Toys, Toys, ToysMar 29
In today’s western society, we fill our lives with stuff. We have our electronics that keep us “connected” to the world around us, we have our furniture, our homes, our cars, our TVs and computers, gadgets and gizmos, food, credit cards, cash, bank accounts, various nic-nacs and decorations and much, much more. Children, also have huge collections of stuff for themselves; stuff that we call toys.
TV and other media outlets are filled with advertisements for hundreds and thousands of different types of toys, games, puzzles, and activities for children. It seems that every year, more and more high-tech toys come out. Toys that claim they teach children things like reading, writing, arithmetic, or anything else you can imagine. It’s become challenging, if not impossible, to figure out what toys are best for a child’s development at any given time. Children ask parents for new toys all the time and knowing when to say “yes” and when to say “no” is far from any easy task.
The media, advertisements, and these high-tech toys have so infiltrated our lives, and children’s lives, that it’s not uncommon for me, as a teacher, to hear a child as young as 2 or 3 ask something like “what does it do?” when presented with a toy like a figurine or toy car that doesn’t make noise, light up, or move on it’s own. Children have come to expect that toys will “do” something. Imagination in play is slowly going out the window as more and more children have more and more toys that do the creative thinking for them. There’s actually a great children’s book out there that a co-worker of mine told me about recently that touches on this exact topic. The book is called “It’s a Book” and can be purchased on Amazon here. (Be forewarned, the book ends with a monkey calling a donkey “jackass” so, some people may not find this appropriate for children of all ages – however, at the very least I think it’s funny and imformative for adults).
When working with children, I utilize the Reggio Emilia philosophy which, in part, attempts to counteract this leaning away from imagination and creativity in a modern world. Toys in my classroom tend to be basic and simple. Most of them are made out of wood or other natural materials. Some things you’ll find in my 2 and 3 year old classroom are simple wooden blocks in a variety of shapes, sizes, and colors, magnetic blocks, people and animal figurines, kitchen supplies, dress up clothes, wooden train tracks, wooden trains, wooden cars, a dollhouse that was decorated and painted by the children, and lots and lots of art supplies for all different types of projects. Other than the toys and art supplies in my room, you’ll often find scraps of wood, old bottles, jars, boxes, wine corks, carpet, tile, flooring and counter samples, and many more recycled and reclaimed materials, all of which children use for anything from art projects, to building, to imaginative play.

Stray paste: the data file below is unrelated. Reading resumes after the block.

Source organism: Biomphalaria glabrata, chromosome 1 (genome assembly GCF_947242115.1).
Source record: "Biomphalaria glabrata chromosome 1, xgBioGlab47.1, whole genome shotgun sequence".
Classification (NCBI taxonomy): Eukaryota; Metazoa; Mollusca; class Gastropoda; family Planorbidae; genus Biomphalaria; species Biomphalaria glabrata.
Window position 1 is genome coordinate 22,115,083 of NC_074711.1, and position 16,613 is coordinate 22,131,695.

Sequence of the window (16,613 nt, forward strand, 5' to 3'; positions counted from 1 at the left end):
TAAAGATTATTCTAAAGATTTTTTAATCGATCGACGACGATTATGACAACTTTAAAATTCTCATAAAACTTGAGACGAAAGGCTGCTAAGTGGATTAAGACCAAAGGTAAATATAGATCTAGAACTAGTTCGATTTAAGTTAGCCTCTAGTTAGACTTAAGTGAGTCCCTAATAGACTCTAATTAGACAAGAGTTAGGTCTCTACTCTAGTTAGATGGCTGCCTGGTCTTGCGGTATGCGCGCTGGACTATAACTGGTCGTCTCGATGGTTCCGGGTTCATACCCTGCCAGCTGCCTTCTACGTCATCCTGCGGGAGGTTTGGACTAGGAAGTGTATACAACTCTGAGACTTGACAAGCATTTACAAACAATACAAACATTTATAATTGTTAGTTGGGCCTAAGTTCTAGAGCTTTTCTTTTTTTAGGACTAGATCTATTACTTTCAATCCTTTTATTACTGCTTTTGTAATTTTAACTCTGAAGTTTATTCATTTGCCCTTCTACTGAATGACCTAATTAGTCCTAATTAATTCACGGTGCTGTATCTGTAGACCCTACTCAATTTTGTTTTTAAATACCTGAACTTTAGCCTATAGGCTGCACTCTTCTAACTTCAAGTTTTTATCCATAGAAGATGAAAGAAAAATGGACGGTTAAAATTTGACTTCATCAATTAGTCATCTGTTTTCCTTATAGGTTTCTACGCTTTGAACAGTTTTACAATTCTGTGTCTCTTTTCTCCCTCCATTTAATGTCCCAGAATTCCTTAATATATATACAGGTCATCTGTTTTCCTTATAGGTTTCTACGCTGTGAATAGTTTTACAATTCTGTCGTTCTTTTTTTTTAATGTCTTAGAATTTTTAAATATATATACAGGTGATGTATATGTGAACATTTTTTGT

In the home, I’d lean towards the old adage that less is more. I’m sure you’ve heard stories (or experienced something similar yourself) about children who get elaborate gifts that come in huge boxes and completely ingore the new toy in favor of playing in the box. Children thrive on imagination. They learn through exploration of natural materials, through exploration of the world around them, and through imaginative and dramatic play. They pretend to be something else or someone else in order to explore that concept and learn what it means. Complex electronic toys hinder their ability to think and create for themselves and lesson their own explorations.
In fact, I’d suggest taking this all one step further towards simple. Use real household items or found materials instead of toys. Children don’t need play kitchen sets when you have real pots, pans, dishes, and cookware in your kitchen. They don’t need costumes to dress up in when they have access to your closet or a collection of old clothes and shoes from a thrift store. They don’t need fancy electronic toys when they have boxes or other recyclables. They don’t need “finger paint” when they have access to adult paints like tempera or even acrylic (under more careful supervision – acrylic will stain just about anything it gets on) and they don’t need children’s paint brushes when they have access to the real thing. They can use real instruments, real gardening tools, and real wood-working tools. This isn’t to say that toys are bad and that children shouldn’t be allowed to have toys at all. It’s just to emphasize that less is more and simple is better. Children will learn more about their world and how things work by using real tools and other household items than they will by playing with toys that have pre-determined things that they “do” and fake plastic versions of tools that adults use on a daily basis. Give your kids the real thing, and they’ll learn about the real world.